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United States v. Edwards

United States District Court, D. New Mexico

December 11, 2017

UNITED STATES OF AMERICA, Plaintiff,
v.
JUAN R. EDWARDS, and NEW MEXICO DEPARTMENT OF TAXATION AND REVENUE, Defendants.

          MAGISTRATE JUDGE'S PROPOSED FINDINGS AND RECOMMENDED DISPOSITION

          JERRY H. RITTER, UNITED STATES MAGISTRATE JUDGE

         THIS MATTER comes before the Court on the Motion to Intervene (Doc. 15) (“Motion”), filed by Robert Mason, Trustee for the Ford Ruthling Administrative Trust, a non-party and proposed Intervenor in this action (“Movant” or “Proposed Intervenor”), and Memorandum of Law in Support of Robert Mason's Motion to Intervene (Doc. 16), on July 11, 2017. Movant also filed a Proposed Complaint in Intervention (Doc. 19) and a Proposed Answer in Intervention (Doc. 18) as appendices/supplements to the Motion on July 12, 2017. Plaintiff United States of America and Defendant New Mexico Taxation and Revenue Department (“NMTRD”)[1] do not oppose the Motion, but Defendant Juan R. Edwards (“Edwards”) opposes the Motion. Edwards filed, pro se, “Defendant's Answer & Response to Proposed Intervenors' Complaint in Intervention & Motions Defendant's [sic] Motion to Amend Case Caption” on August 3, 2017. Movant then filed its “Reply to Defendant Juan R. Edwards' Response in Opposition to the Motion to Intervene” (Doc. 21) on August 11, 2017. Having thoroughly considered the parties' briefings, supplemental proposed pleadings and attached exhibits, and relevant law, I find that the Motion has merit, and therefore recommend that the Motion be granted.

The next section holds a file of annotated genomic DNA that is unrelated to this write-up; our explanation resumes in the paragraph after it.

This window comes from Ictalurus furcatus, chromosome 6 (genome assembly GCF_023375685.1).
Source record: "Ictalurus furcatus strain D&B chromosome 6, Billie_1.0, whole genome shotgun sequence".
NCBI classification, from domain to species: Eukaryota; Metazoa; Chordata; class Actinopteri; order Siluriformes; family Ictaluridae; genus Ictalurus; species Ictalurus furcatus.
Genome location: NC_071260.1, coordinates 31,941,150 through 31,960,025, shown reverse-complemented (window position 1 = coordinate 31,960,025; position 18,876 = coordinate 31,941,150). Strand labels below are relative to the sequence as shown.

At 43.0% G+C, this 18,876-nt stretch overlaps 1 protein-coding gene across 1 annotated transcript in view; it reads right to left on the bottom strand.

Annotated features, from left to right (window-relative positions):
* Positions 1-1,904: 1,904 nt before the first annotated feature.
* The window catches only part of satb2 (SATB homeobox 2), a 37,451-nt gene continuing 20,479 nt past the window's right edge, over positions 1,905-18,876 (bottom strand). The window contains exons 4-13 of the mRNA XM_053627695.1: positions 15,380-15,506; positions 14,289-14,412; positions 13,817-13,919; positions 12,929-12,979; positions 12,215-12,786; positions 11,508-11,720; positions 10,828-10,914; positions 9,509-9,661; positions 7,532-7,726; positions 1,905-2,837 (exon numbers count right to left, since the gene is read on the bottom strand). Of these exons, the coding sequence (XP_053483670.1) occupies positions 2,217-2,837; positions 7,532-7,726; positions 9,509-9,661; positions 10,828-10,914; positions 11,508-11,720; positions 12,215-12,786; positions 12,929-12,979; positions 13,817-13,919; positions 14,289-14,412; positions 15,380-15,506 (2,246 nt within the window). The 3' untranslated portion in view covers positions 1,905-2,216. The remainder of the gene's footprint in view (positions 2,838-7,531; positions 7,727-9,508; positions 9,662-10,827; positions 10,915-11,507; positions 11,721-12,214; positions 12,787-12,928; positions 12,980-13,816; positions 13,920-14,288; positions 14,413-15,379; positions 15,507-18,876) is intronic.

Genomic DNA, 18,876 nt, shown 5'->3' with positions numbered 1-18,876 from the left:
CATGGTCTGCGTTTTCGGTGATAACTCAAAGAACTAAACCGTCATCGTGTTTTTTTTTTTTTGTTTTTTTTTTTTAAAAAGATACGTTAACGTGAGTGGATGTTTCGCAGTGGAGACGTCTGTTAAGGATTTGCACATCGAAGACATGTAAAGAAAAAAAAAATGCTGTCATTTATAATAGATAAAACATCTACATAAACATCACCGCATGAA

Background

         On February 28, 2017, the United States of America filed a Complaint in this Court against Juan R. Edwards (“Edwards”) to:

(1) reduce to judgment against defendant Edwards unpaid federal tax liabilities,
(2) foreclose federal tax liens against, and sell, certain real property located in Santa Fe County, New Mexico, owned by the defendant Edwards, and
(3) obtain, if appropriate, the 10% surcharge available under sub-chapter B or C of the Federal Debt Collection Procedure Act.

(Doc. 1 at 1). The Complaint alleges that Edwards has a total tax liability of $35, 815.68, which remains unpaid, and that a federal tax lien arose upon each assessment of tax liability that “attached to all property or rights to property then owned, or thereafter acquired, by defendant Edwards.” (Id. at ¶¶ 6-8). The Complaint then alleges that “Defendant Edwards is the owner of certain real property located at 309 and 311 East Berger Street, Santa Fe, Santa Fe County, New Mexico…” (“subject real property”), and that the Internal Revenue Service had recorded Notices of Federal Tax Lien in the Office of the County Clerk of Santa Fe County, New Mexico against Edwards that attach to and encumber his real property including the subject real property. (Id. at ¶¶ 9-11). The United States seeks to foreclose the tax liens against Edwards' interest in the subject real property. (Id. at ¶ 12).